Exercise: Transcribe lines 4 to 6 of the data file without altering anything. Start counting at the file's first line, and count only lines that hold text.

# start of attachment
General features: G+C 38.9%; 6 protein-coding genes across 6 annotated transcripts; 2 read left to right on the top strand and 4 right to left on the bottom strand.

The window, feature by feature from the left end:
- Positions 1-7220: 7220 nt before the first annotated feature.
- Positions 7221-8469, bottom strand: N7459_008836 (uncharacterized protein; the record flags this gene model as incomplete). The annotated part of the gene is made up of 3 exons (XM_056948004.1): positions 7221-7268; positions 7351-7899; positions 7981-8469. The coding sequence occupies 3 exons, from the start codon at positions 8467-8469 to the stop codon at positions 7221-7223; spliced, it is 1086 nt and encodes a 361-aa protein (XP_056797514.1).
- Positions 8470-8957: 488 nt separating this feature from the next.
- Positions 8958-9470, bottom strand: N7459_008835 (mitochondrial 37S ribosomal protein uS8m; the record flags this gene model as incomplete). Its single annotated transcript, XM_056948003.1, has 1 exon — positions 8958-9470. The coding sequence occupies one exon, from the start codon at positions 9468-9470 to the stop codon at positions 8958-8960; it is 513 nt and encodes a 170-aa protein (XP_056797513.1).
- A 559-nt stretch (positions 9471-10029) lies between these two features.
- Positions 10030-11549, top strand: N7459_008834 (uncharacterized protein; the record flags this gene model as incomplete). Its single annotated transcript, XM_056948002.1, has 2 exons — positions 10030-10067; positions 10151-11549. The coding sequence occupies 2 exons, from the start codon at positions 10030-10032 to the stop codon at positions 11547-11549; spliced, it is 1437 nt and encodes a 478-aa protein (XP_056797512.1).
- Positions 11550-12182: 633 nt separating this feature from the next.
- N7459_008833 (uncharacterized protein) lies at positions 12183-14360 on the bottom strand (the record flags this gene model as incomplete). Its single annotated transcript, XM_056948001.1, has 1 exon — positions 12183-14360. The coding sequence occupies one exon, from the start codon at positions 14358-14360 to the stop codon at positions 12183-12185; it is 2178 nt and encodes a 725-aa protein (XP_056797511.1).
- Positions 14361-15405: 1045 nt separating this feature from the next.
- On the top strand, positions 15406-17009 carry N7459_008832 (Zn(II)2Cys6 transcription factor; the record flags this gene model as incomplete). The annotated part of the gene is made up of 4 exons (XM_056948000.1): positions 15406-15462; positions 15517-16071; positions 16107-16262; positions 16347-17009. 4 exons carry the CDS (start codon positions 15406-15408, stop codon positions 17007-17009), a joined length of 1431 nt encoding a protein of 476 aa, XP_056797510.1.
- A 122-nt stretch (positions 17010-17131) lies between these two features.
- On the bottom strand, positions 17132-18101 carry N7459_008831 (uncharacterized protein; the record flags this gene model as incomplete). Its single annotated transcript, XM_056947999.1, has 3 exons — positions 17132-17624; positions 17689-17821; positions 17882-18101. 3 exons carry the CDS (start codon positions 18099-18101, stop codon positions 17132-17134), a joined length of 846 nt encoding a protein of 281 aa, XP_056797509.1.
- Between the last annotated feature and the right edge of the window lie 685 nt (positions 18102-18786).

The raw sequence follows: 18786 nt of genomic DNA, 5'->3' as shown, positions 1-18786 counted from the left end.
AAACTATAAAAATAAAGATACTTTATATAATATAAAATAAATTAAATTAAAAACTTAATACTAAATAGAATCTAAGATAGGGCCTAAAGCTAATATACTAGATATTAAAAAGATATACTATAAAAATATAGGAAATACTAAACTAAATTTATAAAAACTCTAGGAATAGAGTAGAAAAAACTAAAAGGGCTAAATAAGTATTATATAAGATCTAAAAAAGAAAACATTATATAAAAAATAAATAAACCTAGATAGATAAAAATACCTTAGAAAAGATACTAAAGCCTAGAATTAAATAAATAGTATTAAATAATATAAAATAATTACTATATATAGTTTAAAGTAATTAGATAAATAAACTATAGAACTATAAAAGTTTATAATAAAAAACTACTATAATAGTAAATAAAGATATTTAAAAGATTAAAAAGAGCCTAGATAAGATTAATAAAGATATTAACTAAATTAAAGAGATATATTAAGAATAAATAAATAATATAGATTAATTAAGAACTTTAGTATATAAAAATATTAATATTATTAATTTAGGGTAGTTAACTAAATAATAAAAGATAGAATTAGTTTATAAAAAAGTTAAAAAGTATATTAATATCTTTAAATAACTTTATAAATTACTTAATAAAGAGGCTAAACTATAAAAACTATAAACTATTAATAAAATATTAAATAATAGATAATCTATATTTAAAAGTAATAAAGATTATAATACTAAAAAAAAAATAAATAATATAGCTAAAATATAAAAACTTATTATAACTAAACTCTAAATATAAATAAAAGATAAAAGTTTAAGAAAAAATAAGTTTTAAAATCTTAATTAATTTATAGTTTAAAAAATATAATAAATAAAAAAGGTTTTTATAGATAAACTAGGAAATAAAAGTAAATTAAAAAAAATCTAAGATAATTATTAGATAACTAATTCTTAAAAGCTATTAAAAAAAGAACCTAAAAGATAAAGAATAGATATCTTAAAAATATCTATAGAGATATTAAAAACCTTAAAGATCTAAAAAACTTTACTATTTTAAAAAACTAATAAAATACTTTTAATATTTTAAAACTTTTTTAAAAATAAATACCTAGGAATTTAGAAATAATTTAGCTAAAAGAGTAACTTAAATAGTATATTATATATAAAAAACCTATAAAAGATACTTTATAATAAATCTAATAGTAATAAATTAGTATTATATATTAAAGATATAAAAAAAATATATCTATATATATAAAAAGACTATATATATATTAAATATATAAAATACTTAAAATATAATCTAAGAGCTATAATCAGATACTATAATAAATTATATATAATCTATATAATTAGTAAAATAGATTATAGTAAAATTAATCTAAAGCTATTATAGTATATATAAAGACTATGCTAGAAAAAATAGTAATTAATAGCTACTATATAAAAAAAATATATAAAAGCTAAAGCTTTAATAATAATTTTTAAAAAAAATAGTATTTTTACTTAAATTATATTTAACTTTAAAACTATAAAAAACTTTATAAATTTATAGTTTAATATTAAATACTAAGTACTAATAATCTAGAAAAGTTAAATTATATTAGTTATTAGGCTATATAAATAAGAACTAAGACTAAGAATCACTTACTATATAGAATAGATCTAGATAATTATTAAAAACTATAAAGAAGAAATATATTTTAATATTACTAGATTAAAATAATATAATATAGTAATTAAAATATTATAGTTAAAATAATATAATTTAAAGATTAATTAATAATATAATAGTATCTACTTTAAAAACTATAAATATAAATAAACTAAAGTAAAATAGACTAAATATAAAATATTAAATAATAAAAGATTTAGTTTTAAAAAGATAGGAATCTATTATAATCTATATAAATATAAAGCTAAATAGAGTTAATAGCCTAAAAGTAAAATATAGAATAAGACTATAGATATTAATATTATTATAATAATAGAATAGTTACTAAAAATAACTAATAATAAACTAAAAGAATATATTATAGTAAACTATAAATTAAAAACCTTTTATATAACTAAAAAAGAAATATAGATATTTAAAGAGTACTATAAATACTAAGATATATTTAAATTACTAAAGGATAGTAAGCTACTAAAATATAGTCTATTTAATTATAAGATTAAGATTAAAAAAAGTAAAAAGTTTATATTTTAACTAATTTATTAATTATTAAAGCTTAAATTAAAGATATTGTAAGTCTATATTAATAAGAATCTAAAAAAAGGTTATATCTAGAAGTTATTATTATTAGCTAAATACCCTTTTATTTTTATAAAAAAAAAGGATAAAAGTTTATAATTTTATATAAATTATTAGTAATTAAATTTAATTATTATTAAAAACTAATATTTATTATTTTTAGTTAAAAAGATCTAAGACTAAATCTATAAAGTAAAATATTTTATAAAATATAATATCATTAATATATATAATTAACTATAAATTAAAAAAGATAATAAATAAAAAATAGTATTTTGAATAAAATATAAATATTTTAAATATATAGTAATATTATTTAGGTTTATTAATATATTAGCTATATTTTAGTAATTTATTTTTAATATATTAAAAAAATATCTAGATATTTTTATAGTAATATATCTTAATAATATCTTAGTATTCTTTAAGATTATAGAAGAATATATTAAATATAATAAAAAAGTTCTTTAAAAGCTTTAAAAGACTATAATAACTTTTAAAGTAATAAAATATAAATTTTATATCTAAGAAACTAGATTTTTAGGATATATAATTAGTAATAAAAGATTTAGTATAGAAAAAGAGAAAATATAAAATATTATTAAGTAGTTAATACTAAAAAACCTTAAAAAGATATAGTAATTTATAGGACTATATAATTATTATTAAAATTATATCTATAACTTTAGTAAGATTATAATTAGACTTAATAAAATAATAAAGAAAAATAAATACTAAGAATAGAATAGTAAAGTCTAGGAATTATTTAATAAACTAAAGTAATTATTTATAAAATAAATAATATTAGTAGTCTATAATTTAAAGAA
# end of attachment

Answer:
- Positions 7221-8469, bottom strand: N7459_008836 (uncharacterized protein; the record flags this gene model as incomplete). The annotated part of the gene is made up of 3 exons (XM_056948004.1): positions 7221-7268; positions 7351-7899; positions 7981-8469. The coding sequence occupies 3 exons, from the start codon at positions 8467-8469 to the stop codon at positions 7221-7223; spliced, it is 1086 nt and encodes a 361-aa protein (XP_056797514.1).
- Positions 8470-8957: 488 nt separating this feature from the next.
- Positions 8958-9470, bottom strand: N7459_008835 (mitochondrial 37S ribosomal protein uS8m; the record flags this gene model as incomplete). Its single annotated transcript, XM_056948003.1, has 1 exon — positions 8958-9470. The coding sequence occupies one exon, from the start codon at positions 9468-9470 to the stop codon at positions 8958-8960; it is 513 nt and encodes a 170-aa protein (XP_056797513.1).